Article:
Theories of Personality Exam 1 Study guide
Theories of Personality Exam 1 Study guide PSYC 3570
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This 15 page Study Guide was uploaded by Kennedy Finister on Tuesday August 30, 2016. The Study Guide belongs to PSYC 3570 at Auburn University taught by Elissa Hack in Fall 2016. Since its upload, it has received 37 views.
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Date Created: 08/30/16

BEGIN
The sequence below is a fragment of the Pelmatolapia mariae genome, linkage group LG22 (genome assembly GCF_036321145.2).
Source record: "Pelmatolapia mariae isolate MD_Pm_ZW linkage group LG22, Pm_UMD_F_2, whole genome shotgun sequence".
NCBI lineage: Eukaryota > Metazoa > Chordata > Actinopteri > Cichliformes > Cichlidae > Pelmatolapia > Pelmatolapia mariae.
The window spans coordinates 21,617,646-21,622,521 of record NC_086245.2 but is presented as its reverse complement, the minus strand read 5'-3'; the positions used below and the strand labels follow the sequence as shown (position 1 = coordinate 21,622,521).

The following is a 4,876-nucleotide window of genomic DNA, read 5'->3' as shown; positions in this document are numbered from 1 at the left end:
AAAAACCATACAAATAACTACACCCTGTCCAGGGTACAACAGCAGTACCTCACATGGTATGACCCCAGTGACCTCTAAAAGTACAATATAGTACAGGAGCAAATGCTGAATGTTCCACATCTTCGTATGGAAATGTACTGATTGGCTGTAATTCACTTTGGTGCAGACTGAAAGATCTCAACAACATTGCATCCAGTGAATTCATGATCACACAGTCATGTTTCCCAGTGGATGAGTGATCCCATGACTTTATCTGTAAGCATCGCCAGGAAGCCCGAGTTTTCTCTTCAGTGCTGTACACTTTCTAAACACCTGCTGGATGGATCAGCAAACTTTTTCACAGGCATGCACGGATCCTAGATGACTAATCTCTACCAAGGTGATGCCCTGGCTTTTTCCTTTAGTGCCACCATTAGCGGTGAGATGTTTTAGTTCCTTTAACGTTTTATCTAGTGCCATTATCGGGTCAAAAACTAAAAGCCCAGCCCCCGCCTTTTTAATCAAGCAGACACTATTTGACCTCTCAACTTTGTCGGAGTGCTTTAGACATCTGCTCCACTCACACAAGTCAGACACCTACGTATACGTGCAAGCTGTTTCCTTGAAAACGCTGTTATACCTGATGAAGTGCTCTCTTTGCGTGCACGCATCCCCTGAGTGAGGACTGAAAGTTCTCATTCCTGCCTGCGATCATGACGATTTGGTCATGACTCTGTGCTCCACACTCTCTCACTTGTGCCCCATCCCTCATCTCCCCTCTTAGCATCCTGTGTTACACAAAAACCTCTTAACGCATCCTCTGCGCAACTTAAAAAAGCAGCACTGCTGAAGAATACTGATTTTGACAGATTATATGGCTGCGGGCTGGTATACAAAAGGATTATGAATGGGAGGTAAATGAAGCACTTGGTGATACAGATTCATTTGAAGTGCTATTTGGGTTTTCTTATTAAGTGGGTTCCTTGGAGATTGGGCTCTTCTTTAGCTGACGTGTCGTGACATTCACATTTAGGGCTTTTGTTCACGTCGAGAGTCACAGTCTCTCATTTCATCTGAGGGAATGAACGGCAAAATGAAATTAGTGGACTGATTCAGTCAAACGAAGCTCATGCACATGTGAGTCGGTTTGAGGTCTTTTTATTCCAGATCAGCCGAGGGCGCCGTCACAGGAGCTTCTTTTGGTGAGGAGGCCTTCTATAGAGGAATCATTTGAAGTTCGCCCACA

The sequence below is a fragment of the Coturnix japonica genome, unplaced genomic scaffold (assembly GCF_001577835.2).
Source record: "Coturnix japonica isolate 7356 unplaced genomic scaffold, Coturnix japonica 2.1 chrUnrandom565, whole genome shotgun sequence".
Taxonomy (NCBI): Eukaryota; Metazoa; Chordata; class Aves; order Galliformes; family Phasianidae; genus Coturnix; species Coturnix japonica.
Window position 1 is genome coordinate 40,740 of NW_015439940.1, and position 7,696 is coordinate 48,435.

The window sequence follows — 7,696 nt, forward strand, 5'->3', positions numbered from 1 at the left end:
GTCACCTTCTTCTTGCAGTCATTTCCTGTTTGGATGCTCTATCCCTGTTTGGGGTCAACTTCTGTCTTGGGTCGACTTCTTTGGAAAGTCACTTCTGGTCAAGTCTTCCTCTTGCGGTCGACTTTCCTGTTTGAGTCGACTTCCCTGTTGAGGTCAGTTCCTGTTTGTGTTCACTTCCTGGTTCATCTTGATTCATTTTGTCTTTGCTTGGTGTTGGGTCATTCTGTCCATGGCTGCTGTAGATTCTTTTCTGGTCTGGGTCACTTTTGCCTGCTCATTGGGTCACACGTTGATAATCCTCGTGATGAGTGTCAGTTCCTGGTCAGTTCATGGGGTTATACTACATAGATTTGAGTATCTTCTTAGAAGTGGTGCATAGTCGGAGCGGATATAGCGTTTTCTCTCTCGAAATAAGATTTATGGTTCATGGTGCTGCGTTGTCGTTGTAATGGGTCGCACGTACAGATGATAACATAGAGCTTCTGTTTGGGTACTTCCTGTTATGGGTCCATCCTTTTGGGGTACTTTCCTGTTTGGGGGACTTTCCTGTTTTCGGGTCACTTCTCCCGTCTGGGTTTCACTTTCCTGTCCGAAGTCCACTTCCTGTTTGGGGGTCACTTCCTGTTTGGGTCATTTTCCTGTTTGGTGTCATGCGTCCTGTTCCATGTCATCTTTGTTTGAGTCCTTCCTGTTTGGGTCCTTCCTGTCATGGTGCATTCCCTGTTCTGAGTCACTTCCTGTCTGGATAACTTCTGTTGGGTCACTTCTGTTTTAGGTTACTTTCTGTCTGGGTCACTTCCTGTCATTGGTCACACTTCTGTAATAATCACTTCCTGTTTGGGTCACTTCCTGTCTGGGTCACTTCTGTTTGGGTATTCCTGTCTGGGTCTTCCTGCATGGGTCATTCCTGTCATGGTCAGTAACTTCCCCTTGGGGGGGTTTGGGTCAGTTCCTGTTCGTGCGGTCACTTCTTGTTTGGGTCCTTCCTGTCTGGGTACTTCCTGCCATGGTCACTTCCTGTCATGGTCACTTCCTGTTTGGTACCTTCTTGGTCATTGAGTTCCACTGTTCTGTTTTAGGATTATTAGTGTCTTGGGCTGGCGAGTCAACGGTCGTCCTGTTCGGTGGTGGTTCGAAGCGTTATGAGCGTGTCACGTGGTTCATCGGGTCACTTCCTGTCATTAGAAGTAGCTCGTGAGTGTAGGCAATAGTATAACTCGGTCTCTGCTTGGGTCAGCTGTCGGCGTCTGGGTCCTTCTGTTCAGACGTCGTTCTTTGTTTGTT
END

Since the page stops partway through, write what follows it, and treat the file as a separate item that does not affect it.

Exam 1 study guide Introduction Know the general differences between each approach to studying personality and what type of research they conduct o Psychoanalytic The aim of psychoanalysis therapy is to release repressed emotions and experiences, i.e. make the unconscious conscious. commonly used to treat depression and anxiety disorders. o Trait This approach assumes behavior is determined by relatively stable traits which are the fundamental units of one’s personality. Traits predispose one to act in a certain way, regardless of the situation. This means that traits should remain consistent across situations and over time, but may vary between individuals. It is presumed that individuals differ in their traits due to genetic differences. o Biological Inherited; predispositions, genes consider how genes affect behavior. believes that most behavior is inherited and has an adaptive (or evolutionary) function explain behaviors in neurological terms, i.e. the physiology and structure of the brain and how this influences behavior. o Humanistic emphasizes the study of the whole person (know as holism). Humanistic psychologists look at human behavior, not only through the eyes of the observer, but through the eyes of the person doing the behaving. Humanistic psychologists believe that an individual's behavior is connected to his inner feelings and selfimage. The humanistic perspective centers on the view that each person is unique and individual, and has the free will to change at any time in his or her lives. suggests that we are each responsible for our own happiness and well being as humans. o Behavioral/social learning All behavior is learnt from the environment: people have no free will – a person’s environment determines their behavior. We learn new behavior through classical or operant conditioning. Behaviorism is primarily concerned with observable behavior, as opposed to internal events like thinking and emotion o Cognitive scienitific study of the mind as an information processor Exam 1 study guide Cultural differences o Individualistic vs. Collectivistic cultures Individualistic o Western societies (all research basically comes from here) o All about you, independence, uniqueness Collectivistic o Concerned about belonging o Cooperation over competition o About the greater good You can assume since this is the shortest section it will probably have many question in which you are given a research question and you have to figure out what psychological approach would be the most appropriate based upon what you know of the various fields and their focuses. Research Methods The two different forms of conducting research and when which is appropriate to utilize given the situation. Know what kind of research you should use given a certain situation. o Hypothesis testing Hypothesis: formal prediction about the relationship between two or more variables that is logically derived from theory Replication and support Experimental Variables o Independent variable: determines how the groups in the experiment are divided Manipulated by the experimenter Also known as the treatment variable We have control over this o Dependent variable measured by the investigator and used to compare experimental groups Also known as outcome variable Going to answer the question Depends on what was manipulated Replication Tests the research within a different population Helps to determine whether an effect is generalizable To increase accuracy and validity and to see consistency in results File Drawer problem Exam 1 study guide o Investigators publish and report research only when they find significant effects o Failed attempt at replication makes researcher to decide something has gone wrong Leads research being stored in a file drawer and never reported o Case study Indepth evaluation of individuals o Observation & taking detail notes A research records the person’s history, current behavior, and changes in behavior in great detail. o Done in psychotherapy, humanistic, & behavioral Limitations o Generalization o Determining cause and effect Nothing is being manipulated o Subjective judgments Huge issue in Freud’s work Bias towards the answer you want Strengths o Offers specific insight into an individual’s life Get info we couldn’t get if we test a large group o Can generate new hypotheses o Appropriate for rare cases o Gives insight to treatments If it works with one person it could work for another. Gives a starting point for psychologists o Demonstrate possibilities Be familiar with the different components and variable that make up a study and how they relate to one another. o Theory a general statement about the relationship between constructs or events Can be very broad or very narrow o Hypothesis formal prediction about the relationship between two or more variables that is logically derived from theory o Replication and support o Independent variable determines how the groups in the experiment are divided Exam 1 study guide o Dependent variable measured by the investigator and used to compare experimental groups Know what constitutes a good theory. o 2 things that make a good theory Parsimonious: the simplest explanation is the best So it can be generalized A lot easier to test Useful: hypotheses that can be tested. That various types of validity and given a scenario be able to identify the specific validity Face validity Test looks like its testing what its testing Questions received correspond with what you’re testing Congruent validity Does it highly correlate with other tests measuring the same thing? Discriminant validity Tests should have very low correlation with tests looking for something completely different Behavioral validation Tests predict behavior Example: If they score high on extraversion on a personality test then they should be extraverted in the “future” What significance means and its relation to correlation, and cause and effect. o Statistical Significance The difference between two averages is large enough to consider that it was not cause by chance but reflects a true difference between two observations o P value Must be less than .05 There is less than 5% that this was caused by chance 95% certainty that this was result of manipulation bigger the sample size easier it is to get in the 5% range o Effect size General indicator of how important that pvalue is o Correlation Coefficients Statistical test that helps understand the relationship between two measures Exam 1 study guide o How they correspond to each other. NOT SHOW CAUSE AND EFFECT Statistical data is reduced to a single number that ranges from 1.00 to 1.00 o Sign doesn’t matter for strength. Just depends how close it is to 1 or 1 The differences between the types of variables discussed. o Independent variable: determines how the groups in the experiment are divided Manipulated by the experimenter Also known as the treatment variable We have control over this o Dependent variable measured by the investigator and used to compare experimental groups Also known as outcome variable o Going to answer the question Depends on what was manipulated The difference between reliability and validity o Reliability The extent to which a test measures consistently o Validity The extent to which a test measures what it was designed to measure **A TEST CAN BE RELIABLE & NOT VALID** Psychoanalytics Difference between each portion of the topographic and structural models and how they relate to one another. Topographic Model Personality is divided into different levels of awareness Limited had no structure Conscious: Thoughts a person is currently aware of Constantly changing. What we think about on a day to day basis or in our mind at that specific moment Preconscious: Retrievable information Easily reachable/remembered Exam 1 study guide Example: what we ate for breakfast Unconscious: Thoughts that cannot be easily brought into awareness Except under extreme situations Determines our behavior Freud thought this could only be brought out through hypnosis Structural Model Divides personality into the id, the ego, and the superego Id: Personality structure at birth o Actions are based on pleasure principle and wish fulfillment o Unconscious, no control o Selfish instincts/motivations Concerned about satisfies own needs. Example: babies want what they want when they want it Ego: Satisfies id impulses, but takes into consideration the realities of the world (socially acceptable) o Actions are based on reality principle o Impulse control Keeping unconscious under control for safety reasons Superego: Represents society’s values and standards o Provides ideals to determine if a behavior is virtuous o Powerful superego leads to moral anxiety o Moral restrictions on what can/cannot do o Can be over or under developed depending on parenting style (how your parents raised you) Over perfectionist Under immature. Lacking morals. (ie theft, promiscuity) How various aspects of Freud theories can affect our daytoday interactions. For example how would a disruption in our ego affect our behavior? o With an underdeveloped superego we would lack morals causing us to make reckless decisions like theft o Allowing our Id come out to play can put ourselves and the people around us in danger Be familiar with all defense mechanisms, be able to give an example of each, what age they arise, and which are better than others. Also be able to apply to a scenario. Repression Active effort by the ego to push threatening material out of consciousness Requires ego to expand a constant amount of energy to control/ignore id Exam 1 study guide Freud believes we only have a certain amount of psychic energy. So repression isn’t good because it takes up a lot of energy which then cant be used to perform everyday functions in life Trying not to think or remember traumatic event Most important according to Freud Sublimation Channeling threatening unconscious impulses into socially acceptable actions Productive in nature Getting mad at someone going to the gym to burn steam rather than punching someone in the face because that’s not socially acceptable Using less psychic energy because ego isn’t trying to control id. Its taking impulses & channeling it in healthier way Displacement Channeling impulses to nonthreatening objects Displaced impulses do not lead to social rewards Taking anger out on a friend rather than the person you’re actually mad at Denial Refusal to accept that certain facts exist Extreme form of defense Makes a person less realistic Old man refusing to accept that his wife died. Still buying her gifts, talking to her picture pretending she’s alive Impairs social functioning Most immature defense mechanism Reaction formation Acting in a manner opposite to threatening unconscious desires Proving unconscious wrong Intellectualization Removal of emotional content from the thought Helps bring difficult thoughts into consciousness without anxiety Example: If a wife thinks about their husband dying in a car accident the ego intellectualizes it saying they were pondering the importance of seat belt safety Projection Attributing unconscious impulse to other people Frees a person from the perception that he/she is the one who holds a certain thought Example: Thinking spouse was having an affair because you were thinking of having an affair Exam 1 study guide Know the psychosexual stages, when they arise, and what fixation is as well as how it affects adult behavior from each stage. o Fixation Stagnation of psychic energy Results when a child is unable to move through a particular stage Oral stage First 18 months of life Primary erogenous zones Mouth, lips, and tongue Feeding problems can result in fixation and development of an oral personality Example: Having issues feeding with a bottle, breast feeding Fixation leads to an Oral personality Example: a smoker, and alcoholic, binge eater Anal stage Primary erogenous zone Anal region Children are toilet trained Traumatic toilet training can result in fixation and development of an anal personality Example: o Being anal or uptight (orderly, stubborn) o Overly generous Phallic stage Ages 3 to 6 People start discovering bodies, notice sexuality Key developmental stage Primary erogenous zone Penis or clitoris Oedipus (boys)/ Electra (girls) complex Children develop a sexual attraction for their oppositesex parent Freud believed oedipal complex will never disappear. o Men with aggressive personalities are displacing his unconscious competitive feelings for his father onto other people Boys develop castration anxiety Fear Father will sever sexual feelings for his mother and castrate him. Causes them not to have desire for his mother anymore Girls develop penis envy Girls notice they don’t have a penis like boys. Feeling inferior and jealous Eventually the children repress their desire for their oppositesex parent Latency stage Sexual desires abate Boys and girls are uninterested in each other Genital stage Exam 1 study guide Initiated at puberty Primary erogenous zone Adult genital regions Libido kicks in and starts pleasure urges o Strengths and criticisms of Freud’s theory o Strengths First comprehensive theory of human behavior and personality Freud’s observations set the direction for subsequent personality theory and research First system of psychotherapy Freud’s techniques have become standard tools for many therapists Promoted important psychological concepts o Criticisms Writers argue that Freud’s ideas are not original Freudian ideas appear in literature that predates Freud’s work Hypotheses generated from the theory are not testable No way to prove interpretations Didn’t report his messups. Only reported positive results Disagreements with the points of emphasis and tone of Freud’s theory Didn’t talk about anything after puberty The seven techniques and their details. Dreams Provide id impulses with a stage for expression Trained psychoanalysts can identify common dream symbols Manifest content What actual is in the dream Latent content How psychoanalyis interprets dream Road to ther unconcious Type of wish fulfillment to express unconcious desires Projective tests: Assesses unconscious material by asking test takers to respond to ambiguous stimuli Identifying objects, telling a story, or drawing a picture Example: Inkblot test Free association Used to temporarily bypass the censoring mechanism employed by ego Puts you in a relaxed state so the ego doesn’t feel threatened and can expose strange, uncensored ideas Most important according to Freud Exam 1 study guide Freudian slips: Misstatements or slips of the lounge May represent unconscious associations Hypnosis Allows the hypnotist/therapist to bypass the ego and get directly to unconscious material Drawback Not everyone is responsive How Freud first started his studies with unconscious material Used to prove that there was an unconscious. People were saying random things they wouldn’t normally say. Something was going on below the surface Accidents Intentional actions stemming from unconscious impulses Resistance Deliberate effort by the unconscious mind to cover threatening unconscious material Example: If I was mad at my friend, so I went and wore her favorite pair of jeans to a party and accidently ripped a hole in them. Freud would argue those were my id impulses coming to the surface. Making her hurt like she hurt me When people start resisting that means you’re close to tapping into the unconscious (according to Freud) Symbolic behavior Daily behaviors can be interpreted as symbolic representations of unconscious desires Poses no threat to the ego Example: If a boys mom really liked daisies. When he got mad at her he went a bought a “welcome mat” with daisies on it and took great pleasure in stomping the dirt off his shoes before he walked in the house. That’s his way of releasing anger Dreams took up a large aspect of our time so you can assume there will be quite a few questions regarding them from chapters 3 and 4. o Dreams Provide id impulses with a stage for expression Trained psychoanalysts can identify common dream symbols Manifest content o What actual is in the dream Latent content o How psychoanalyis interprets dream Road to ther unconcious Type of wish fulfillment to express unconcious desires Exam 1 study guide o Dream Interpretation Notion that dreams contain hidden psychological meaning Individual’s dreams provide clues about what’s in individual’s unconscious Used by therapists from different perspectives as a therapeutic tool Questions addressed in the research What do people dream about? Why do people dream? Dream contains images or evokes emotions that people feel must mean something Why would I dream about something for no reason? Dreams are not random, has some kind of purpose. usually have something to do with daily occurrence in our lives Traditional Freudian therapist suggests that objects and people in a dream are symbols Sexual symbols Modern psychologists argue its not so much symbolism but rather your unconscious preoccupations with different struggles you deal with on a regular basis Recurrent dream Occurs because conflict expressed in the dream is important yet remains unresolved Occurs due to the anxiety people experience during the day Usually have some kind of threat to them o Function of Dreams Allow the symbolic expression of unconscious impulses Provide a safe and healthy outlet for expressing unconscious conflicts Unconscious impulses cant be suppressed forever, dreams allow them to surface while ego rests Psychoanalytics relevant research Techniques to measure the unconscious o Dreams Provide id impulses with a stage for expression Trained psychoanalysts can identify common dream symbols Manifest content o What actual is in the dream Latent content o How psychoanalyis interprets dream Road to ther unconcious Exam 1 study guide Type of wish fulfillment to express unconcious desires o Projective tests: Assesses unconscious material by asking test takers to respond to ambiguous stimuli Identifying objects, telling a story, or drawing a picture Example: Inkblot test o Free association Used to temporarily bypass the censoring mechanism employed by ego Puts you in a relaxed state so the ego doesn’t feel threatened and can expose strange, uncensored ideas Most important according to Freud o Freudian slips: Misstatements or slips of the lounge May represent unconscious associations o Hypnosis Allows the hypnotist/therapist to bypass the ego and get directly to unconscious material Drawback Not everyone is responsive How Freud first started his studies with unconscious material o o Used to prove that there was an unconscious. People were saying random things they wouldn’t normally say. Something was going on below the surface o Accidents Intentional actions stemming from unconscious impulses Resistance Deliberate effort by the unconscious mind to cover threatening unconscious material Example: o If I was mad at my friend, so I went and wore her favorite pair of jeans to a party and accidently ripped a hole in them. Freud would argue those were my id impulses coming to the surface. Making her hurt like she hurt me When people start resisting that means you’re close to tapping into the unconscious (according to Freud) o Symbolic behavior Daily behaviors can be interpreted as symbolic representations of unconscious desires Poses no threat to the ego Example: o If a boys mom really liked daisies. When he got mad at her he went a bought a “welcome mat” with daisies on it and took great pleasure in stomping the dirt off his shoes before he walked in the house. That’s his way of releasing anger Exam 1 study guide What is the purpose of humor and in what way is it used as a defense. o Aggressive jokes allow the expression of impulses ordinarily held in check Allowed to say unconscious impulses without punishment o Research indicates that laughter is an effective means to combat daily tension and stressful events o Hostile humor may reduce tension How do we measure defense mechanisms o Interpreting responses to Rorschach inkblots or to stories o Using responses to Thematic Apperception Test (TAT) picture cards Essentially all of the facts regarding hypnosis, how it differentially effects people and why. o Hypnosis Induction procedure in which people are told about being hypnotized and are suggested to perform certain tasks Tasks range from simple ones used in hypnosis research to entertaining performances of stage hypnosis o Applications of Hypnosis Performing dental work without the aid of painkillers Used by police investigators to help witnesses remember crime details Psychotherapists use it for dealing with a wide variety of client problems o Different Views on Hypnosis Psychoanalytic Theorists Cognitive and Social Theorists o Hypnosis taps an o Reject the notion that aspect of the human hypnotized people operate mind that is otherwise under an altered state of difficult to reach awareness o Participants o Assert that things people do experience an altered under hypnosis can be state of explained in terms of basic consciousness, like psychological processes sleeping o Neodissociation Theory Psychoanalytic view on hypnosis Deeply hypnotized people experience a division of their conscious mind Hypnotized part enters a type of altered state Exam 1 study guide Another part remains aware of what is going on during the hypnotic session Acts as a hidden observer o Sociocognitive Theories of Hypnosis Challenged the notion that hypnosis involved a state of consciousness different than being awake Client is just reacting to what they’re being told to do Concepts of expectancy, motivation, and concentration are used to account for hypnotic phenomena Example: o Hand in the water experiment o If someone were to tell you the water is supposed to be a decent temperature and you should be able to last “x” amount of minutes, you’ll wont go in expecti it to be freezing or scalding hot (on the other hand if someone would’ve told you it was going to be one of those extremes you’d expect it to be very painful and be hesitate to even submerge your hand). And since they said you should be able to last a certain amount of time you have motivation to last that long. o Sociocognitive theorists: Criticized hidden observer demonstrations o Sociocognitive Theories of Hypnosis Argued that the psychoanalytic position sometimes becomes circular Countered unusual behavior under hypnosis with demonstrations of the same phenomena without hypnosis Challenged the accuracy of the participants’ descriptions Were skeptical of participants’ reports concerning posthypnotic amnesia o Hypnotic Responsiveness Varies amongst individuals Achieved by: o Defining the situation as hypnosis o Securing cooperation and establishing trust before beginning Freud observed that: o Hypnotizing neurotics is difficult o Insane are completely resistant to hypnosis Predicted by an individual’s ability to become immersed in a role Absorption o Personality trait that predicts hypnotic responsiveness o High scores indicate ability to become: Highly involved in sensory and imaginative experiences More responsive to hypnotic suggestions Hypnotic Responsiveness Exam 1 study guide o Important variables affecting hypnotic responsiveness Attitude Motivation Expectancy Know differences between projective tests and what each entails. o Rorschach inkblot test Predicts behavior from responses to inkblots Designed by Hermann Rorschach Not valid or reliable o Mainly used as a starting point if at all If there’s a common theme the psychoanalysis can interpret and determine unconscious desires. o Thematic Apperception Test (TAT) Test takers are asked to tell a story about a series of ambiguous pictures Designed by Henry Murray o Human Figure Drawing test Measures intelligence and important personality constructs Used as an indicator of psychological problems in children o If all the figures were disturbed or unhappy could indicate something going on at home or some kind of mental disorder